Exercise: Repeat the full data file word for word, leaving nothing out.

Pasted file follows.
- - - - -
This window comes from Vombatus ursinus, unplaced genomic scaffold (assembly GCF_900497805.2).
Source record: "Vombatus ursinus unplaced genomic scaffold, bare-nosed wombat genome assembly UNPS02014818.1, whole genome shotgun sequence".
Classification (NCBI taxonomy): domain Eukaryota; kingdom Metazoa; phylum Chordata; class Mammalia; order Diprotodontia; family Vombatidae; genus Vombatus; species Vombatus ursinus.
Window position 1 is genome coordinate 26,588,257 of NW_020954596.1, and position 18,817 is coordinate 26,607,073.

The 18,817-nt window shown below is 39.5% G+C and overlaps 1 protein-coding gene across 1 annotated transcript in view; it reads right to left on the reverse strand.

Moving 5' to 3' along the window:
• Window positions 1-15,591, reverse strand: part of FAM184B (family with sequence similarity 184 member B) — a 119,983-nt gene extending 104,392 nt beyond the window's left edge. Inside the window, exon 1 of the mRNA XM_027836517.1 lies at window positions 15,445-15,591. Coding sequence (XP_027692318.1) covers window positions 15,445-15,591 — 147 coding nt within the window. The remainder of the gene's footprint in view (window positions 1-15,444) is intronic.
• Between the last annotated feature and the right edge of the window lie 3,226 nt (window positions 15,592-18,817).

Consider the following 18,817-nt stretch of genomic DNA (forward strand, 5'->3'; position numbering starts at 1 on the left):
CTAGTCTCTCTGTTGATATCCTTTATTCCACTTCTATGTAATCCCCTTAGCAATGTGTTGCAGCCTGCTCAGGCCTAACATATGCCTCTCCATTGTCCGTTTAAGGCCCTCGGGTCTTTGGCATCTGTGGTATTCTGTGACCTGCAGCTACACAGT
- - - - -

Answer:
This window comes from Vombatus ursinus, unplaced genomic scaffold (assembly GCF_900497805.2).
Source record: "Vombatus ursinus unplaced genomic scaffold, bare-nosed wombat genome assembly UNPS02014818.1, whole genome shotgun sequence".
Classification (NCBI taxonomy): domain Eukaryota; kingdom Metazoa; phylum Chordata; class Mammalia; order Diprotodontia; family Vombatidae; genus Vombatus; species Vombatus ursinus.
Window position 1 is genome coordinate 26,588,257 of NW_020954596.1, and position 18,817 is coordinate 26,607,073.

The 18,817-nt window shown below is 39.5% G+C and overlaps 1 protein-coding gene across 1 annotated transcript in view; it reads right to left on the reverse strand.

Moving 5' to 3' along the window:
• Window positions 1-15,591, reverse strand: part of FAM184B (family with sequence similarity 184 member B) — a 119,983-nt gene extending 104,392 nt beyond the window's left edge. Inside the window, exon 1 of the mRNA XM_027836517.1 lies at window positions 15,445-15,591. Coding sequence (XP_027692318.1) covers window positions 15,445-15,591 — 147 coding nt within the window. The remainder of the gene's footprint in view (window positions 1-15,444) is intronic.
• Between the last annotated feature and the right edge of the window lie 3,226 nt (window positions 15,592-18,817).

Consider the following 18,817-nt stretch of genomic DNA (forward strand, 5'->3'; position numbering starts at 1 on the left):
CTAGTCTCTCTGTTGATATCCTTTATTCCACTTCTATGTAATCCCCTTAGCAATGTGTTGCAGCCTGCTCAGGCCTAACATATGCCTCTCCATTGTCCGTTTAAGGCCCTCGGGTCTTTGGCATCTGTGGTATTCTGTGACCTGCAGCTACACAGT